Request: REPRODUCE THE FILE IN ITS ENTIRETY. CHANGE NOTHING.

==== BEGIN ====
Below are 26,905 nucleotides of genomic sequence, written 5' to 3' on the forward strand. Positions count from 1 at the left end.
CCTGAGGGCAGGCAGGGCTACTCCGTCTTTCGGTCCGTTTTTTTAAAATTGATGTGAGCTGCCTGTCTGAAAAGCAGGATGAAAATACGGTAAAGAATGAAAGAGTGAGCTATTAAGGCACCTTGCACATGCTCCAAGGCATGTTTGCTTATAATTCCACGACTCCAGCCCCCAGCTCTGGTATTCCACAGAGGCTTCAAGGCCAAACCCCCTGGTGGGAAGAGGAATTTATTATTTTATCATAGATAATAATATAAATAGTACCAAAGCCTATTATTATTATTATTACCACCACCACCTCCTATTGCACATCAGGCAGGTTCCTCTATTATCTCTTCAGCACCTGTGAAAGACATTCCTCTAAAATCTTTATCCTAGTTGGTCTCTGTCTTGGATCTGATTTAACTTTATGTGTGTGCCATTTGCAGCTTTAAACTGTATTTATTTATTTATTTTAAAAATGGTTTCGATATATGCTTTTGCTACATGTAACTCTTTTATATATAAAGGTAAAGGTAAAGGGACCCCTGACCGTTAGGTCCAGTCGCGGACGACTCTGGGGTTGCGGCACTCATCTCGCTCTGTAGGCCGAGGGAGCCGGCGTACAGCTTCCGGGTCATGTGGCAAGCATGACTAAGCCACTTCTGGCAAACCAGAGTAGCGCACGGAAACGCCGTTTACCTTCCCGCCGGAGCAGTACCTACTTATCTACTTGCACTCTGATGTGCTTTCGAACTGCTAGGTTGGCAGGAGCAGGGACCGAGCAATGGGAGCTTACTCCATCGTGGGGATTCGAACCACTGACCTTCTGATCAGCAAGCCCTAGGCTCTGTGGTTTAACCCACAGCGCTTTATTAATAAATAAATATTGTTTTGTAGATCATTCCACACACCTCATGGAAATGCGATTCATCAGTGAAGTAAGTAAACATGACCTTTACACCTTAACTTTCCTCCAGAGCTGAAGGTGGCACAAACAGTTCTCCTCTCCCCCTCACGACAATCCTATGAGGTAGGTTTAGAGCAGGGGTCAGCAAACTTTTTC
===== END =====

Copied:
Below are 26,905 nucleotides of genomic sequence, written 5' to 3' on the forward strand. Positions count from 1 at the left end.
CCTGAGGGCAGGCAGGGCTACTCCGTCTTTCGGTCCGTTTTTTTAAAATTGATGTGAGCTGCCTGTCTGAAAAGCAGGATGAAAATACGGTAAAGAATGAAAGAGTGAGCTATTAAGGCACCTTGCACATGCTCCAAGGCATGTTTGCTTATAATTCCACGACTCCAGCCCCCAGCTCTGGTATTCCACAGAGGCTTCAAGGCCAAACCCCCTGGTGGGAAGAGGAATTTATTATTTTATCATAGATAATAATATAAATAGTACCAAAGCCTATTATTATTATTATTACCACCACCACCTCCTATTGCACATCAGGCAGGTTCCTCTATTATCTCTTCAGCACCTGTGAAAGACATTCCTCTAAAATCTTTATCCTAGTTGGTCTCTGTCTTGGATCTGATTTAACTTTATGTGTGTGCCATTTGCAGCTTTAAACTGTATTTATTTATTTATTTTAAAAATGGTTTCGATATATGCTTTTGCTACATGTAACTCTTTTATATATAAAGGTAAAGGTAAAGGGACCCCTGACCGTTAGGTCCAGTCGCGGACGACTCTGGGGTTGCGGCACTCATCTCGCTCTGTAGGCCGAGGGAGCCGGCGTACAGCTTCCGGGTCATGTGGCAAGCATGACTAAGCCACTTCTGGCAAACCAGAGTAGCGCACGGAAACGCCGTTTACCTTCCCGCCGGAGCAGTACCTACTTATCTACTTGCACTCTGATGTGCTTTCGAACTGCTAGGTTGGCAGGAGCAGGGACCGAGCAATGGGAGCTTACTCCATCGTGGGGATTCGAACCACTGACCTTCTGATCAGCAAGCCCTAGGCTCTGTGGTTTAACCCACAGCGCTTTATTAATAAATAAATATTGTTTTGTAGATCATTCCACACACCTCATGGAAATGCGATTCATCAGTGAAGTAAGTAAACATGACCTTTACACCTTAACTTTCCTCCAGAGCTGAAGGTGGCACAAACAGTTCTCCTCTCCCCCTCACGACAATCCTATGAGGTAGGTTTAGAGCAGGGGTCAGCAAACTTTTTC